The U.S. Chamber of Commerce — already a major force in fighting the Obama administration’s big-ticket domestic agenda items — is set to play an out-sized role in this fall’s midterms.
The business lobby plans to spend at least $50 million in a bid to sway around 10 Senate up to 40 House races on behalf of “pro-business” candidates, primarily Republicans, reports the Washington Post. To do so, it has built a grassroots machine, Friends of the U.S. Chamber of Commerce, with a member list of 6 million names. The effort is based in part on the much-praised field operation for Barack Obama’s 2008 presidential campaign.
The planned spending represents a 40 percent increase from 2008, and rivals that of the two major parties. And thanks to the recent Citizens Uniteed decision by the Supreme Court, the Chamber can run ads that directly urge voters to support or oppose specific candidates — potentially making the effort all the more effective.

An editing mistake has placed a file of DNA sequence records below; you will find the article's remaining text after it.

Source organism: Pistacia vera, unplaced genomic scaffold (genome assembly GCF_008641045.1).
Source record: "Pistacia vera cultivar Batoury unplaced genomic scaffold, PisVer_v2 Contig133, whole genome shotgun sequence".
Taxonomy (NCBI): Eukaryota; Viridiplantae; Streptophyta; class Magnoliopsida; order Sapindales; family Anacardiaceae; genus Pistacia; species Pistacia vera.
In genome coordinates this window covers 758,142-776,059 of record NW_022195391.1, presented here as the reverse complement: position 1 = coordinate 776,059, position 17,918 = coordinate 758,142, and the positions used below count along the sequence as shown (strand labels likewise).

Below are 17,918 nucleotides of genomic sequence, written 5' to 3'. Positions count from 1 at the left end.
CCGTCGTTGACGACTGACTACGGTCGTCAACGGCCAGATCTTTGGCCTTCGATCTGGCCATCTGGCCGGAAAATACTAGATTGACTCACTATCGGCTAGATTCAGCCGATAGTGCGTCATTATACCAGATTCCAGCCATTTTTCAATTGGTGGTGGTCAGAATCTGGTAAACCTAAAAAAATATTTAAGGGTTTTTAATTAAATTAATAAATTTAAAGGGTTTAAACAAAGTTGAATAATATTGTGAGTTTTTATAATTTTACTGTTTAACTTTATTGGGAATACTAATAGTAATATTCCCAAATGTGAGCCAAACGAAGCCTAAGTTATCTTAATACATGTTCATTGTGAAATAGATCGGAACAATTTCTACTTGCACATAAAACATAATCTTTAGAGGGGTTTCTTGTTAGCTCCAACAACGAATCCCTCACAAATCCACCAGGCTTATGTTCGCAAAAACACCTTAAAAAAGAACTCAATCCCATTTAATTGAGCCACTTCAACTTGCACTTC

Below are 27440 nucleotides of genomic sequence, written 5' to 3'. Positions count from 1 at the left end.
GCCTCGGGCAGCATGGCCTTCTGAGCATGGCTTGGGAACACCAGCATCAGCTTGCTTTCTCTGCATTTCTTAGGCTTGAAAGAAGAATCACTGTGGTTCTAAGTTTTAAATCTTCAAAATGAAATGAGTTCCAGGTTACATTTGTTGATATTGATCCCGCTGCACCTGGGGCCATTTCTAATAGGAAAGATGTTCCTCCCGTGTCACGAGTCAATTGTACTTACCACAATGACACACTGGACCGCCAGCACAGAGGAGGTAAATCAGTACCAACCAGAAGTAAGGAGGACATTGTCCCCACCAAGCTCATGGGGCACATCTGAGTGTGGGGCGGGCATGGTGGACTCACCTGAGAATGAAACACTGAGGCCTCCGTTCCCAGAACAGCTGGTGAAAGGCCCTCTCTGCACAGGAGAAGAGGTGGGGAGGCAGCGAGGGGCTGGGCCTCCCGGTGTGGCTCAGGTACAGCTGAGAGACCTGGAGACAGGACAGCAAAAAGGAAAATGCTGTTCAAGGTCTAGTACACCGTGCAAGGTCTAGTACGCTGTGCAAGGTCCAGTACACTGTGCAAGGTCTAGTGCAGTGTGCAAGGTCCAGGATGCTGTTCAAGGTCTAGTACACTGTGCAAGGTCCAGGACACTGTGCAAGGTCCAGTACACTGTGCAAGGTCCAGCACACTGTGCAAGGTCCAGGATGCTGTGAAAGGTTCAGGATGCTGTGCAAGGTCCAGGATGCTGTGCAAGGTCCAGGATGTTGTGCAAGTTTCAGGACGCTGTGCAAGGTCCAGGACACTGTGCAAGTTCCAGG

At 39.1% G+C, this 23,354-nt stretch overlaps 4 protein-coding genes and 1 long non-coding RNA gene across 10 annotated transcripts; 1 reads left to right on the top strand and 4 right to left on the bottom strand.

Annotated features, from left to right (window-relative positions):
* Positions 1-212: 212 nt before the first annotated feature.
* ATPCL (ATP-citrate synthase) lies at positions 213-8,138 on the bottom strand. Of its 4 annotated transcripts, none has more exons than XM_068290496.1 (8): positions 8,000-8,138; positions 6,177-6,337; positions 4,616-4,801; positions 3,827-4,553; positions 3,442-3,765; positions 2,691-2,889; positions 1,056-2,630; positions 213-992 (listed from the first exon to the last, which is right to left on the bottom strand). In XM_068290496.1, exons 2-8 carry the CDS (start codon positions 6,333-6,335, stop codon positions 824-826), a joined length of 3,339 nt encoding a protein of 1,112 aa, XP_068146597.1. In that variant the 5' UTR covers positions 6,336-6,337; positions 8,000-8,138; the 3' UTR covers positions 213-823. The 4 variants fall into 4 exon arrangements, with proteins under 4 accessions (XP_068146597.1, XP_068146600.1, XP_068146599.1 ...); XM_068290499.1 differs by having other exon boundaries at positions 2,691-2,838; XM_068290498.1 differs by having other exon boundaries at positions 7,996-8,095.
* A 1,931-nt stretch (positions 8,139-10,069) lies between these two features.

The Chamber spent $1 million to help Republican Scott Brown to an upset win in the U.S. Senate race in Massachusetts in January.
The group’s top lobbyist, Bruce Josten, told the Post that the Chamber and its members are responding to the threat from the Obama administration. “The business community has begun to get concerned that suddenly you’re seeing an attempt at fundamental restructuring and reorganization of broad swaths of the U.S. economy,” said Josten.
The campaign will be “the most aggressive voter-education and issue-advocacy effort in our nearly hundred-year history,” Chamber CEO Tom Donohue has said.